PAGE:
Space in the Pawn Endgames

The EICC in Armenia produced plenty of quality chess. One interesting endgame attracted my attention:
A game that I liked (ChessBase 12)

[Event "EICC 2014"]
[Site "Yerevan"]
[Date "2014.03.12"]
[Round "9"]
[White "Golod, Vitali"]
[Black "Cheparinov, Ivan"]
[Result "0-1"]
[ECO "E92"]
[WhiteElo "2573"]
[BlackElo "2681"]
[Annotator "Dejan Bojkov"]
[SetUp "1"]
[FEN "8/2p5/1p3k1p/1Pp5/6KP/1P6/P7/8 w - - 0 50"]
[PlyCount "140"]
[EventDate "2014.??.??"]
[EventCountry "ARM"]
[Source "Chess Today"]
[SourceDate "2009.03.11"]
[TimeControl "40/5400+30:1800+30"]

{White has two major advantages. One of them is obvious- he has more active
king. The second one is a bit less obvious. It is the extra space. In pawn
endgames the latter is often the reason for a faster passer and a timely
promotion.} 50. a4 $4 {[%csl Rb3][%cal Yf6e5,Ye5d4,Yd4c3,Rc3b3] A hasty
decision which will cost White more than a half point! The b3 pawn is
discovered in a moment when the black king is close to the center.} ({Vitali
Golod should have improved his king first with:} 50. Kh5 $1 {thus keeping the
black king passive. Only after:} Kg7 {White should proceed with:} 51. a4 {
Which grabs extra space on the queen's side. The game then will follow:} Kh7
52. Kg4 Kg6 {and here one more space winner is the move:} 53. h5+ $1 {Both
candidates on b5 and h5 are very close to the promotional squares. The logical
sequence of moves leads to zugzwang after:} {Black cannot escape neither in
case of:} Kg7 (53... Kf6 54. Kf4 Ke6 55. Ke4 $1 {[%csl Rb5,Yb6,Rh5,Yh6][%cal
Ge4f5,Gf5g6,Gg6h6,Ge4d5,Gd5c6,Gc6c7,Rb5b6,Rh5h6] Which gives Black a sad
choice which pawn to abandon:} Kf6 ({Or:} 55... Kd6 56. Kf5 Kd5 57. Kg6 Kd4 58.
Kxh6 Kc3 59. Kg6 Kxb3 60. h6 c4 61. h7 c3 62. h8=Q $18 {and the extra space
counts.}) 56. Kd5 Kg5 57. Kc6 Kxh5 58. Kxc7 Kg4 59. Kxb6 h5 60. a5 h4 61. a6 h3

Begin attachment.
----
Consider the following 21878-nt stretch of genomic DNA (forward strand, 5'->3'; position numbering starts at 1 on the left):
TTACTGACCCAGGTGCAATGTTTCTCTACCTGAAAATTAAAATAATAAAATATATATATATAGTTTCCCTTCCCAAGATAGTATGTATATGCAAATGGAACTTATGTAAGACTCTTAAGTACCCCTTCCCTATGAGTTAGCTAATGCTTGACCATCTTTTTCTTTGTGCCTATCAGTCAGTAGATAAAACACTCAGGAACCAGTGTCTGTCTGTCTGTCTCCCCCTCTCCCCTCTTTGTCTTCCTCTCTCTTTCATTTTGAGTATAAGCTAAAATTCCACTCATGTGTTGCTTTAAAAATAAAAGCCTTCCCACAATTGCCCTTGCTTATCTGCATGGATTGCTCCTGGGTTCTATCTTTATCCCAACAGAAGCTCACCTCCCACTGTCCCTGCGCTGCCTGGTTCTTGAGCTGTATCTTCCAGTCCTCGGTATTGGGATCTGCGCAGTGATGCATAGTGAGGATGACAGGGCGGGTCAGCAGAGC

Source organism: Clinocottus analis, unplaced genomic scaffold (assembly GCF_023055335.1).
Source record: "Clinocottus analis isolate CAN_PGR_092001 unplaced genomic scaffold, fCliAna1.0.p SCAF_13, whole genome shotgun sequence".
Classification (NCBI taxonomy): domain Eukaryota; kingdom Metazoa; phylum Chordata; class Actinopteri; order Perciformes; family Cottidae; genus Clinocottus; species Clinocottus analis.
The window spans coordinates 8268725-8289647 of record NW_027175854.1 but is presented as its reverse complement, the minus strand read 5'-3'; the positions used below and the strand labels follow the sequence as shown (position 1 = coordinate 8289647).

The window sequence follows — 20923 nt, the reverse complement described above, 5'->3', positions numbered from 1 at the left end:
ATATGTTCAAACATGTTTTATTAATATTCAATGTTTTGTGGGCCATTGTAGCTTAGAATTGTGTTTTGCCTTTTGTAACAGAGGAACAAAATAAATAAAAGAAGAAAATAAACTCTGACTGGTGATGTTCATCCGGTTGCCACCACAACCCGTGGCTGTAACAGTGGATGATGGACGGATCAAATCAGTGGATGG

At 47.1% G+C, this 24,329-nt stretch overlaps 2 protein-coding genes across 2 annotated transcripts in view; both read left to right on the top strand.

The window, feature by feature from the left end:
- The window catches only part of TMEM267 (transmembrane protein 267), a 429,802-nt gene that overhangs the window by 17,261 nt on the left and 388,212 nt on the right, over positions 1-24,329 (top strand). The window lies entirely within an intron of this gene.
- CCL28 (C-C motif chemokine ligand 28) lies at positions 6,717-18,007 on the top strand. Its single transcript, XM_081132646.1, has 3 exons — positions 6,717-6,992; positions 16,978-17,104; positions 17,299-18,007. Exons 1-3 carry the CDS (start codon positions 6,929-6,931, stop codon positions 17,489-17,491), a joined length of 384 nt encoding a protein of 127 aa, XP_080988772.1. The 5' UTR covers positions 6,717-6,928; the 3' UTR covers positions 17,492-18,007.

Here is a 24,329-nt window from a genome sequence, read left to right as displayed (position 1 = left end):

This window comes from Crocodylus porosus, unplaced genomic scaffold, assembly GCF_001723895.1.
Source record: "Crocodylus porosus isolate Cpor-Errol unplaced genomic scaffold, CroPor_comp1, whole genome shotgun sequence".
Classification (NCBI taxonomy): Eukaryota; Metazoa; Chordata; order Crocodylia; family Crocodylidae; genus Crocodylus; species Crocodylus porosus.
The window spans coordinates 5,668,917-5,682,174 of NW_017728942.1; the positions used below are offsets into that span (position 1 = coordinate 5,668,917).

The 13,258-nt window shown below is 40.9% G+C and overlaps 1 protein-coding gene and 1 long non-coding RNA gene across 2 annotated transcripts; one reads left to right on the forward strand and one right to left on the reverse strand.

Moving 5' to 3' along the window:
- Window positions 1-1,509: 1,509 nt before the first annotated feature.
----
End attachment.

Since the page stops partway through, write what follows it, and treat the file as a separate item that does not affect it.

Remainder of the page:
62. a7 h2 63. a8=Q $18 {[%cal Ra8h1] Just in time. White uses his advantage in
space.}) 54. Kf5 Kf7 55. Ke5 Ke7 56. Kd5 Kd7 57. a5 $1 bxa5 58. Kxc5 Kc8 59. b6
$18 {as the pawn on a5 falls. Please note, that in this line the white pawn on
h5 secures a clear deflection of the black king on the queen's side and
deprives the second player from the rook pawn draw resources.}) ({There is a
second winning attempt. It is the straightforward march for the queen's side
pawns with:} 50. Kf4 {but it fails to-} Ke6 51. Ke4 ({White cannot repeat the
position as after-} 51. Kg4 c6 $1 {Cheparinov can create a passed pawn in time-
} 52. bxc6 ({Or:} 52. a4 cxb5 53. axb5 Ke5 54. Kh5 Kd4 55. Kxh6 Kc3 56. Kg6
Kxb3 57. h5 c4 {In comparison to the line from above White misses his two
extra tempos and the queens are promoted simultaniously-} 58. h6 c3 59. h7 c2
60. h8=Q c1=Q $11) 52... Kd6 53. Kh5 b5 $11 {as} 54. Kxh6 $4 {even loses-} c4
55. bxc4 bxc4 56. Kg6 c3 57. h5 c2 58. h6 c1=Q) 51... Kd6 52. h5 c6 53. bxc6
Kxc6 54. a4 b5 $11 {when Black gets timely counterplay on the queen's flank.})
50... Ke5 51. Kh5 Kd4 52. Kxh6 Kc3 53. h5 Kxb3 54. Kg7 c4 55. h6 c3 56. h7 c2
57. h8=Q {White succeeded to promote first but is in trouble as his pawns on
the queen's flank will be lost.} c1=Q $17 58. Qa8 Qa1+ 59. Kg6 Qxa4 60. Qf3+
Kb4 61. Qf4+ Kxb5 62. Qxc7 Qe4+ {The tables have turned and even though this
position is defendable and Golod managed to keep the balance for a while he
succumbed to the pressure at the end. Indeed, fatigue and frustration did not
cheer his fighting spirit.} 63. Kg7 Qd4+ 64. Kh7 Kb4 65. Qc2 b5 66. Qb1+ Kc5
67. Qf5+ Qd5 68. Qf2+ Kc6 69. Qe1 Kd7 70. Qa5 Qc5 71. Kg6 Ke6 72. Qa6+ Ke5 73.
Qf6+ Ke4 74. Qh4+ Kd3 75. Qh3+ Kc2 76. Qg2+ Kb1 77. Kf7 b4 78. Qe4+ Kb2 79.
Qe2+ Qc2 80. Qe5+ Qc3 81. Qe2+ Ka3 82. Qa6+ Kb3 83. Kf8 Qc5+ 84. Ke8 Qc4 85.
Qg6 Ka4 86. Kf8 b3 87. Qe8+ Qb5 88. Qa8+ Kb4 89. Qe4+ Ka3 90. Qe3 Qb4+ 91. Kg7
Ka2 92. Qe6 Qc3+ 93. Kg8 Qd3 94. Qf7 Qd8+ 95. Kh7 Qd4 96. Qe6 Ka3 97. Qa6+ Kb4
98. Qb7+ Kc3 99. Qc7+ Kd2 100. Qh2+ Kc1 101. Qc7+ Kd1 102. Qg3 b2 103. Qf3+ Kd2
104. Qg2+ Kc3 105. Qc6+ Qc4 106. Qf6+ Kc2 107. Qf2+ Kb1 108. Qe1+ Qc1 109. Qb4
Qc7+ 110. Kg8 Qg3+ 111. Kh7 Qd3+ 112. Kg8 Ka2 113. Qa5+ Qa3 114. Qd2 Qg3+ 115.
Kh7 Qh4+ 116. Kg8 Qg4+ 117. Kh7 Qe4+ 118. Kg8 Kb3 119. Qd1+ Kc3 0-1

1 comment:

Franklin Chen said...

Ouch, that must have been quite a painful loss for White. Late in a game, in fatigue, it is too easy to somehow forget to stay active and restrict the opponent's activity. I keep on doing that myself, unfortunately.